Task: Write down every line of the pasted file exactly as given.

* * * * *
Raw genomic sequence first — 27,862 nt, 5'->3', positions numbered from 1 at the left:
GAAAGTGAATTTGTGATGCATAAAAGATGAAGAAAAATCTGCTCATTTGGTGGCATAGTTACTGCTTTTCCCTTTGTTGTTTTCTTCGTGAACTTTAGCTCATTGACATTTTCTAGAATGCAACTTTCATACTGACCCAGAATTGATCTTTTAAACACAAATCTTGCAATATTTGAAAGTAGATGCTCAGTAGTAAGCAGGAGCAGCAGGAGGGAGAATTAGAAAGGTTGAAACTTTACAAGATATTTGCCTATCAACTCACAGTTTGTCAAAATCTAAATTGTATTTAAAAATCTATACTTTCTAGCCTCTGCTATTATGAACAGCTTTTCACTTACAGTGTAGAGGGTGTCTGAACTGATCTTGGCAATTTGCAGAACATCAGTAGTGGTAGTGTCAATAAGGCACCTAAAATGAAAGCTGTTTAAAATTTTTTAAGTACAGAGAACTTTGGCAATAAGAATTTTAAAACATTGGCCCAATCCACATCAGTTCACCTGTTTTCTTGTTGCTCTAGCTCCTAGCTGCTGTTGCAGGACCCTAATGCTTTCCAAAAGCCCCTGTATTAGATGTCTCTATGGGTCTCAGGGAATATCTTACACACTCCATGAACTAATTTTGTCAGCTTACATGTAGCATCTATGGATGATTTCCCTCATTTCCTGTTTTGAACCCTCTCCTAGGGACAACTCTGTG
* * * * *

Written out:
Raw genomic sequence first — 27,862 nt, 5'->3', positions numbered from 1 at the left:
GAAAGTGAATTTGTGATGCATAAAAGATGAAGAAAAATCTGCTCATTTGGTGGCATAGTTACTGCTTTTCCCTTTGTTGTTTTCTTCGTGAACTTTAGCTCATTGACATTTTCTAGAATGCAACTTTCATACTGACCCAGAATTGATCTTTTAAACACAAATCTTGCAATATTTGAAAGTAGATGCTCAGTAGTAAGCAGGAGCAGCAGGAGGGAGAATTAGAAAGGTTGAAACTTTACAAGATATTTGCCTATCAACTCACAGTTTGTCAAAATCTAAATTGTATTTAAAAATCTATACTTTCTAGCCTCTGCTATTATGAACAGCTTTTCACTTACAGTGTAGAGGGTGTCTGAACTGATCTTGGCAATTTGCAGAACATCAGTAGTGGTAGTGTCAATAAGGCACCTAAAATGAAAGCTGTTTAAAATTTTTTAAGTACAGAGAACTTTGGCAATAAGAATTTTAAAACATTGGCCCAATCCACATCAGTTCACCTGTTTTCTTGTTGCTCTAGCTCCTAGCTGCTGTTGCAGGACCCTAATGCTTTCCAAAAGCCCCTGTATTAGATGTCTCTATGGGTCTCAGGGAATATCTTACACACTCCATGAACTAATTTTGTCAGCTTACATGTAGCATCTATGGATGATTTCCCTCATTTCCTGTTTTGAACCCTCTCCTAGGGACAACTCTGTG